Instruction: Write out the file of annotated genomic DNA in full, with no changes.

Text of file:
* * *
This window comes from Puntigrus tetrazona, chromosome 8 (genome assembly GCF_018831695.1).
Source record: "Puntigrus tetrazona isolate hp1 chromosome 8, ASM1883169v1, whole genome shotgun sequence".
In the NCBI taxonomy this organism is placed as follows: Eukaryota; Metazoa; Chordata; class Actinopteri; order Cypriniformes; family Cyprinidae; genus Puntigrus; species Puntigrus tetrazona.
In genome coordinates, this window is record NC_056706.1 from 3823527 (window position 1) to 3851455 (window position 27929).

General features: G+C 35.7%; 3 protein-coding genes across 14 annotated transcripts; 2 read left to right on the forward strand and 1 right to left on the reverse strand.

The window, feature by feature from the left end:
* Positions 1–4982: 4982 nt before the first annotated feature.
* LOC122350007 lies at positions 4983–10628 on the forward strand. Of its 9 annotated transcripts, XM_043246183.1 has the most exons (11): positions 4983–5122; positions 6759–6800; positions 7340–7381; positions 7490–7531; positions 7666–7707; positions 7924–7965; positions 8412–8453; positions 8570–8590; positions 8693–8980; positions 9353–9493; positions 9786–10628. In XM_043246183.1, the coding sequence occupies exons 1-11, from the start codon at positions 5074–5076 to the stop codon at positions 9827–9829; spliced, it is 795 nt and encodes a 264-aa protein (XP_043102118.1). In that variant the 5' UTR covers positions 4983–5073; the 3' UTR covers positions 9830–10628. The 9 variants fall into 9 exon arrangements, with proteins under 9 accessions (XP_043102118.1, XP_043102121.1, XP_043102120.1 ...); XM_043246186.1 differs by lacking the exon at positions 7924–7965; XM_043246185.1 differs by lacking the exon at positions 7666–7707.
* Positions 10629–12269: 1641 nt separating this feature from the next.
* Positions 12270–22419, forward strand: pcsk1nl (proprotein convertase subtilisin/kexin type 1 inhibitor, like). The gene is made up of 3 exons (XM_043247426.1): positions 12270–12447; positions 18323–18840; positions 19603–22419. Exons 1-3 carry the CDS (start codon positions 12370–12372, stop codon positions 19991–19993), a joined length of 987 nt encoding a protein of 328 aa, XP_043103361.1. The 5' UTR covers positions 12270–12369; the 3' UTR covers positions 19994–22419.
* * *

This window comes from Puntigrus tetrazona, chromosome 8 (genome assembly GCF_018831695.1).
Source record: "Puntigrus tetrazona isolate hp1 chromosome 8, ASM1883169v1, whole genome shotgun sequence".
In the NCBI taxonomy this organism is placed as follows: Eukaryota; Metazoa; Chordata; class Actinopteri; order Cypriniformes; family Cyprinidae; genus Puntigrus; species Puntigrus tetrazona.
In genome coordinates, this window is record NC_056706.1 from 3823527 (window position 1) to 3851455 (window position 27929).

General features: G+C 35.7%; 3 protein-coding genes across 14 annotated transcripts; 2 read left to right on the forward strand and 1 right to left on the reverse strand.

The window, feature by feature from the left end:
* Positions 1–4982: 4982 nt before the first annotated feature.
* LOC122350007 lies at positions 4983–10628 on the forward strand. Of its 9 annotated transcripts, XM_043246183.1 has the most exons (11): positions 4983–5122; positions 6759–6800; positions 7340–7381; positions 7490–7531; positions 7666–7707; positions 7924–7965; positions 8412–8453; positions 8570–8590; positions 8693–8980; positions 9353–9493; positions 9786–10628. In XM_043246183.1, the coding sequence occupies exons 1-11, from the start codon at positions 5074–5076 to the stop codon at positions 9827–9829; spliced, it is 795 nt and encodes a 264-aa protein (XP_043102118.1). In that variant the 5' UTR covers positions 4983–5073; the 3' UTR covers positions 9830–10628. The 9 variants fall into 9 exon arrangements, with proteins under 9 accessions (XP_043102118.1, XP_043102121.1, XP_043102120.1 ...); XM_043246186.1 differs by lacking the exon at positions 7924–7965; XM_043246185.1 differs by lacking the exon at positions 7666–7707.
* Positions 10629–12269: 1641 nt separating this feature from the next.
* Positions 12270–22419, forward strand: pcsk1nl (proprotein convertase subtilisin/kexin type 1 inhibitor, like). The gene is made up of 3 exons (XM_043247426.1): positions 12270–12447; positions 18323–18840; positions 19603–22419. Exons 1-3 carry the CDS (start codon positions 12370–12372, stop codon positions 19991–19993), a joined length of 987 nt encoding a protein of 328 aa, XP_043103361.1. The 5' UTR covers positions 12270–12369; the 3' UTR covers positions 19994–22419.